One of the members of my partner’s online community recently asked me about detachment.
She had just learned about the concept of detachment, and wanted to know how she could stay connected to her husband in the way she wants to—and the way her faith encourages her to do—while at the same time being detached.
This is such a good question, and one that’s not simple to answer.
For starters, most people have a negative association with the word detachment. And looking at the dictionary definition, it’s easy to see why:
the state of being objective or aloof.
The idea of being objective or aloof in your most intimate relationships is less than appealing. Detachment conjures up images of being uncaring, avoidant, dissociated, or emotionally cold.
However, detachment can be a powerful, freeing experience provided it’s done as an act of self-care, or even as an act of love for the person you’re detaching from.
Detachment is the art of accepting powerlessness—and experiencing serenity—especially in difficult situations.
In relationships impacted by addiction, it’s crucial that the partner or spouse of the addicted person understand detachment and how it works.
Here are four guidelines for understanding and practicing detachment:
It is possible to practice detachment and love your partner at the same time.
When an addict is going through withdrawal, lacks empathy, or doesn’t validate you, you may—understandably—want to keep your distance. This is healthy! And it’s entirely possible for you to observe him struggling or otherwise being difficult, and at the same time feel love for him, and practice detachment.
I like to use a concept I learned from Drs. John & Julie Gottman for how to think about your partner when they’re not being who you’d like them to be. The Gottmans say that most couples in conflict see each other as the enemy.
Rather than think of your partner as the enemy, they recommend seeing her/him as an “irritating friend.” When you see—and relate to—your spouse as an irritating friend rather than the enemy, you’ll feel more gracious, flexible, and forgiving about minor annoyances or enduring negative characteristics (that aren’t deal-breakers, of course).
Accepting powerlessness is the key to detachment.
When someone you love is making choices you don’t like—and making a request of them isn’t an option—you are powerless over their choices. In cases like this, detachment is really the only healthy, sane option.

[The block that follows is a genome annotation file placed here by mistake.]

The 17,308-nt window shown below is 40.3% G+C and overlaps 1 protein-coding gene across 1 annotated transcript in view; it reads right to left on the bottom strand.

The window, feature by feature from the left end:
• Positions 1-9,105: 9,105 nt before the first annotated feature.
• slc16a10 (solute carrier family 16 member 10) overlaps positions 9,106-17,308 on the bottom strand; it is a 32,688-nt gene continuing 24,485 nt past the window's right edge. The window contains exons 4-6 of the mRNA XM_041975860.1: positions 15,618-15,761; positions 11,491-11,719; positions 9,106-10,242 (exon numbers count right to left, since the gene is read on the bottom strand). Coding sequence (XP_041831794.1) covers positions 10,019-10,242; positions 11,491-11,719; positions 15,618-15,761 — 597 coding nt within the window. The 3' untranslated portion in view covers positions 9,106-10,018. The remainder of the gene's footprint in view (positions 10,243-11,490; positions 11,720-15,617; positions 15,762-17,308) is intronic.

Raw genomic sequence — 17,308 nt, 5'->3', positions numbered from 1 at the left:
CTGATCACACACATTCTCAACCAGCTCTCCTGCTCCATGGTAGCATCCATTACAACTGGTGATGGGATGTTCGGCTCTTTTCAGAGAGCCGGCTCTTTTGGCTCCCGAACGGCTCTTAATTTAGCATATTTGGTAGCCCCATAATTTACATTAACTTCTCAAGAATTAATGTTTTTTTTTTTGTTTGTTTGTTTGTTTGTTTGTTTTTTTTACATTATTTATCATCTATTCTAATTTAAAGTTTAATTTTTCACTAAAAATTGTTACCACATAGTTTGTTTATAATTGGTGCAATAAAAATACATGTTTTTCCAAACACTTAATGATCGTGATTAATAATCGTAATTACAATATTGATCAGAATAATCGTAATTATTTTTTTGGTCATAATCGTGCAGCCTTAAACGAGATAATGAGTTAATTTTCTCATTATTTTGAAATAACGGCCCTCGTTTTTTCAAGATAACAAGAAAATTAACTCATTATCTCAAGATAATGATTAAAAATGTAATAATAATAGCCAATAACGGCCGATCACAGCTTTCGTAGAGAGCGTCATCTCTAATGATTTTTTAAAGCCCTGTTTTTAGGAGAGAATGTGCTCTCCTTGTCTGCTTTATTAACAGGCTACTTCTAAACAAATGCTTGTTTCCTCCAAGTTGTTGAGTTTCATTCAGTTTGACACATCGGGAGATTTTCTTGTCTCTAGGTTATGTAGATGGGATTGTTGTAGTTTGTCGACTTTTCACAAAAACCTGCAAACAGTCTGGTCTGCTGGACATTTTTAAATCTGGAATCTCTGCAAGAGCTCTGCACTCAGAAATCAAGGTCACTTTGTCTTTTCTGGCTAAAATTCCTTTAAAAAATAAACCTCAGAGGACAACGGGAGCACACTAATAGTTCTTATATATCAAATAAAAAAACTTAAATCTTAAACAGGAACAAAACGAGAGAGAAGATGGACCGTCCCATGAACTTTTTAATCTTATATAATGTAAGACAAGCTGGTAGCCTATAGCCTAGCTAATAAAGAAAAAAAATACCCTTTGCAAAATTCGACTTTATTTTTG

Essentially, you let go with love. Otherwise, you’re attempting to have control or power in situations where you have none.
When you’re practicing detachment—rather than avoiding or punishing—you’ll feel calm and serene.
Healthy detachment is not about avoiding or punishing the other person.
Feeling calm and serene while detaching is one of the key signs that it’s healthy and part of your self-care. Because you’re in touch with and accepting of what you have power over and what you don’t, you’re in a much better position to experience serenity and peace about your situation.
Rather than viewing detachment as disconnection or lack of concern, see it as part of healthy boundary work.
When you’re practicing detachment, you understand there are limits (boundaries) around how much you want or need to be connected to another person—even your intimate partner. If you’ve been in the habit of care-taking your spouse or doing for him what he should be doing for himself, you are practicing healthy detachment when you stop care-taking so that he can take 100% responsibility for himself.
When a person stops enabling an addict, it is a deep and powerful act of love.
If you’re repeatedly experiencing conversations that feel crazy-making or leave you feeling like you’re in a fog, your choice to physically or emotionally detach from your partner is a healthy response.
Terry Real, in his work with couples, talks about “staying connected in the face of disconnection.” In times of unresolved conflict or relationship roadblocks, detachment is one of the best ways to both practice self-care and stay connected with your partner. You see the situation for the way it is (acceptance), refrain from reacting or other non-relational behaviors, and practice self-care all at the same time.
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© Vicki Tidwell Palmer, LCSW (2017)
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